[1] Jeremy Begbie, Theology, Music and Time (Cambridge:  Cambridge University Press, 2005), p. 180.  [2] I am using the word “classical” in this essay in the colloquial, generic sense.  I am not referring to the specific style of music that falls historically between the Baroque and Romantic periods. [3] A “trill” typically consists in the rapid alteration between two musical notes adjacent on the musical scale; however, there is no fixed or single way of executing a trill.  Whether or not one has “correctly” executed a trill is largely dependent upon the context in which it is found, and the musical genre in which one is performing.

Part II: Phenomenological Explorations of Music

nicolai-reznichenko_trio.jpg What I have in mind with this flexibility that maintains identity (see part I) can be illustrated by way of a jazz musical example, specifically, what is called in jazz parlance, a “lead sheet.” A jazz lead sheet is similar to a notated score for a classical piece; however, only the melody is written out in standard musical notation. In other words, in contrast to a classical score in which the bass line, the chords or harmonic structure, and more or less every note that will be played is written out in full musical notation, a lead sheet allows for significantly more flexibility. For example, above the melody line one simply finds chord symbols, as opposed to chords displayed in standard notation with specific voicings.[1] Writing the chord symbols in this manner affords the pianist or guitarist, as well as the bassist, a significant amount of creative freedom in performing the piece. However, we should be clear that this freedom does not destroy the identity of the piece, as one must choose harmonies and bass lines that fall within a certain trajectory of the specified chord symbol that will support the melody and mark out the general harmonic structure of the piece. Thus, with a jazz lead sheet, one is in a sense “tied to” the “score,” i.e., one must agree to submit to the “givens” that make the piece to be what it is and respond accordingly.[2] Yet, in other sense, one’s own personality, skill level, and creative sensibilities also come through making each performance something unique. One might even say that the flexibility that lead sheets afford, coupled with the distinctly human traits and personal idiosyncrasies that manifest in improvisation, in a sense engenders greater intelligibility and appeal to the piece itself. That is, the built-in flexibility of lead sheets aids in preserving the piece through the passage of time while simultaneously allowing and even expecting various re-articulations and new insights because it “has room for” the creative expansions that come with temporal progression and the furthering of tradition. Here I imagine that someone might object, stating that such places of indeterminacy might apply to jazz, but what about classical music in which the score is very precise? Doesn’t the extensiveness of the written score in classical music ipso facto rule out the possibility of the kind of indeterminacies that I have described? Although this is a commonly held opinion, it seems to me based upon a number of assumptions, two of which include: (1) the idea that jazz is a kind of free-for-all in which musicians simply improvise as it were ex nihilo, whereas classical music, in contrast, eliminates all improvisatory elements, and (2) the notion that a strict division exists between the work (as a kind of suprahistorical essence) and its performance (which allows for variations and supplementations). In the next post, I shall address the issues and questions surrounding (1).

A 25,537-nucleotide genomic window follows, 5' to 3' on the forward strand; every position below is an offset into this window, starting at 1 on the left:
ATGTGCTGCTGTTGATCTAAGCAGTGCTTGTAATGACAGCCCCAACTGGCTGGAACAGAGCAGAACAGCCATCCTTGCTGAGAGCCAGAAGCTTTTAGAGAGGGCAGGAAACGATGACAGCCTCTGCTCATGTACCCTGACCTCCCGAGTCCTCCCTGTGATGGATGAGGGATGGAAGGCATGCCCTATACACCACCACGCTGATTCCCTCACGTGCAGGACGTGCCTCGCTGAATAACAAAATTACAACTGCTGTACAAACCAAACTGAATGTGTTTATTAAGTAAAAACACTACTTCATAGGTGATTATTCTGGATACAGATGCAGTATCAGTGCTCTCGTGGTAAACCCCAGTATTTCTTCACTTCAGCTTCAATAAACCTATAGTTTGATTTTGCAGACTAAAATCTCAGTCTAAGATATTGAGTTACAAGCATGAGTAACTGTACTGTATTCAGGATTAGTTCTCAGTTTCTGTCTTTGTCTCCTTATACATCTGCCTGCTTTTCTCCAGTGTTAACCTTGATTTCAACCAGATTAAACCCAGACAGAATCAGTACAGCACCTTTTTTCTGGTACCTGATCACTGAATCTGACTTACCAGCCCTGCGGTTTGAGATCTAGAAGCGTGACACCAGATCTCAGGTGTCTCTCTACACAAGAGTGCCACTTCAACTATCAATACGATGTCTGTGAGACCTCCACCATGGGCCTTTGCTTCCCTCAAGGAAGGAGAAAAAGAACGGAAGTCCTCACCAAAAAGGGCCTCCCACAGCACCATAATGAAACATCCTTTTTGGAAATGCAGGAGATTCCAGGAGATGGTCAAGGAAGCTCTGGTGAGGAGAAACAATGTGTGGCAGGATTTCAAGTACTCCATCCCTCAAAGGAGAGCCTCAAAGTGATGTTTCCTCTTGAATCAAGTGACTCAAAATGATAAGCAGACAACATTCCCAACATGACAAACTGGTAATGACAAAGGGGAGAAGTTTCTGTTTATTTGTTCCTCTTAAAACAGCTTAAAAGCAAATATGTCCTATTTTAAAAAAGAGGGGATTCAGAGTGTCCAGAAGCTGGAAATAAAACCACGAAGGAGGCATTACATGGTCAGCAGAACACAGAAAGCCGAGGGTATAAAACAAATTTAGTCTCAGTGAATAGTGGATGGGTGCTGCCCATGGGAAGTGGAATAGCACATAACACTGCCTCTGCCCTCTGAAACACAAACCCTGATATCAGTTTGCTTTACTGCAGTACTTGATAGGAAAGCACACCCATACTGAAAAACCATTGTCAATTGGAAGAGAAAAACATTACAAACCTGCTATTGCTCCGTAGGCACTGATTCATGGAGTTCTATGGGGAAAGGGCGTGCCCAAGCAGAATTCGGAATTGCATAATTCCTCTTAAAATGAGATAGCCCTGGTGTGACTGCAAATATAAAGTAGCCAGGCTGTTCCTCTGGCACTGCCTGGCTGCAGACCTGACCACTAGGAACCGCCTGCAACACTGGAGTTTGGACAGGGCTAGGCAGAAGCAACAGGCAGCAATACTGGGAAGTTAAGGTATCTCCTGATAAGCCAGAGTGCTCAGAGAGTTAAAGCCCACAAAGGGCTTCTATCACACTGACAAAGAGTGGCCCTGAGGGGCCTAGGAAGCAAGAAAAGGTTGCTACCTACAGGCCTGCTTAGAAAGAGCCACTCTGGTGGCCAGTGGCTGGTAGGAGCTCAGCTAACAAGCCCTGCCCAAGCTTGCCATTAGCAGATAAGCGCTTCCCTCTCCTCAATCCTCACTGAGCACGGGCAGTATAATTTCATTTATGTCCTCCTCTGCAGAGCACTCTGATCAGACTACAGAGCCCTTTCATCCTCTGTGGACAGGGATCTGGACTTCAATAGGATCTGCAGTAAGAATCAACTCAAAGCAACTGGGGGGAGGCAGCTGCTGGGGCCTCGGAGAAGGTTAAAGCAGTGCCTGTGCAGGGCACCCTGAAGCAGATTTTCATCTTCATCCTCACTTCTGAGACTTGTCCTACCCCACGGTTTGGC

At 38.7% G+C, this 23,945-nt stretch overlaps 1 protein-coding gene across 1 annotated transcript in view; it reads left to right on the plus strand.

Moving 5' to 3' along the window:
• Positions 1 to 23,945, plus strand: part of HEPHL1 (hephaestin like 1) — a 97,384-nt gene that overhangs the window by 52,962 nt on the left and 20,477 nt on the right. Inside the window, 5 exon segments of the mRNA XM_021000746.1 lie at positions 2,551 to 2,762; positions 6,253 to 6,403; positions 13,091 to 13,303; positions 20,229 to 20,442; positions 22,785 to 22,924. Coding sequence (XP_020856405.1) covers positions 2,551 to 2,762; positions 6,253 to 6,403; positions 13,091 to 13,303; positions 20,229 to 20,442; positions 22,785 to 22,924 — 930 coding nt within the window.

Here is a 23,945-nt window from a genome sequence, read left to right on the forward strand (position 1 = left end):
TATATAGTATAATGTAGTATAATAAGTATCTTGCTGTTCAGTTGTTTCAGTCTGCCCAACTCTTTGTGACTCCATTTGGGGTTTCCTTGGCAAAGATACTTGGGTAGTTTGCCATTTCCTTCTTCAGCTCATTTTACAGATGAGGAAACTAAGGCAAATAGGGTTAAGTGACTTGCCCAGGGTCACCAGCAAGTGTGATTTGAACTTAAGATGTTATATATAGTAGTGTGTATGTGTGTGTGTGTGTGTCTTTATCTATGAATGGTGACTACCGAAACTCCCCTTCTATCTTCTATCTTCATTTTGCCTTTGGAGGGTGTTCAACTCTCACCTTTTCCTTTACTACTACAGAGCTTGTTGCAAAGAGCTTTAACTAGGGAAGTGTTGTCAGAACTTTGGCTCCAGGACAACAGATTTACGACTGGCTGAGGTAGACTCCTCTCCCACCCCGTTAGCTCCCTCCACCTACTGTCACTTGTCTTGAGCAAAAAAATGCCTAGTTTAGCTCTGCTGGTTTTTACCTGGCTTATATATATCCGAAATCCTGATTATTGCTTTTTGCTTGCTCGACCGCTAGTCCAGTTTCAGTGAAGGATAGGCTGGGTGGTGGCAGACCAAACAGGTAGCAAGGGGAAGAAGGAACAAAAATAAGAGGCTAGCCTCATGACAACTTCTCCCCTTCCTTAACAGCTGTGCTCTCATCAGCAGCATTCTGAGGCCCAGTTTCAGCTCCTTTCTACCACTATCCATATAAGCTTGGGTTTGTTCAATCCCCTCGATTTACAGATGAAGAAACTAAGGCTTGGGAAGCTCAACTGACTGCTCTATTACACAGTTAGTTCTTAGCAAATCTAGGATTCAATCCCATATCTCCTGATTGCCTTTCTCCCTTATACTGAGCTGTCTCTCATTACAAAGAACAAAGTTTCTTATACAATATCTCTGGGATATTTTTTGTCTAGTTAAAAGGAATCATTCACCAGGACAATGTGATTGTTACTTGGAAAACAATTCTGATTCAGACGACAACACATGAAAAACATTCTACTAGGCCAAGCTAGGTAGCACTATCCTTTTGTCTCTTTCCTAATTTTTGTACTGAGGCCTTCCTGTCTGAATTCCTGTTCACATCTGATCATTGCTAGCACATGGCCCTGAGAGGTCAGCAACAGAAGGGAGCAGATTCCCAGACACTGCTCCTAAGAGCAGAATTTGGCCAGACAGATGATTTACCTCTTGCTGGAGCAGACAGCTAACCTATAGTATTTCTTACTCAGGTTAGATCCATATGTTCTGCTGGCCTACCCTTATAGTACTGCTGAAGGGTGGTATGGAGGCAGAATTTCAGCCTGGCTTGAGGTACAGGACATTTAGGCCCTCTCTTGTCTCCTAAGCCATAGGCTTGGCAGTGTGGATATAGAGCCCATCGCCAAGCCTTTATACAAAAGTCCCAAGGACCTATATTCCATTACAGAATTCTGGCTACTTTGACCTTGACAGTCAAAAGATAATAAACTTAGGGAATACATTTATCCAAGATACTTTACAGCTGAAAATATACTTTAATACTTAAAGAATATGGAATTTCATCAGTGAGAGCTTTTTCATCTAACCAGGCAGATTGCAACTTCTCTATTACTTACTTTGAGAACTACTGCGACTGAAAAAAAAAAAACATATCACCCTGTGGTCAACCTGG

[1] For example, one would simply see “C major 7” or “D minor 7” written above the melody line, instead of the actual musical notes C, E, G, B (for C major 7) or D, F, A, C (for D minor 7) or the various specific voicings in which these harmonic structures may be displaced (e.g., E, G, C, B or C, G, B, E and other possible variations for C major 7). [2] The communal aspect of jazz performance is an important factor here as well. For example, if the pianist simply decides to play chords that have no relation whatsoever to the chord symbols, the rest of the group or ensemble will be affected (not to mention thoroughly frustrated) as their parts will not correlate at all with the random harmonic superimposition on the part of the pianist.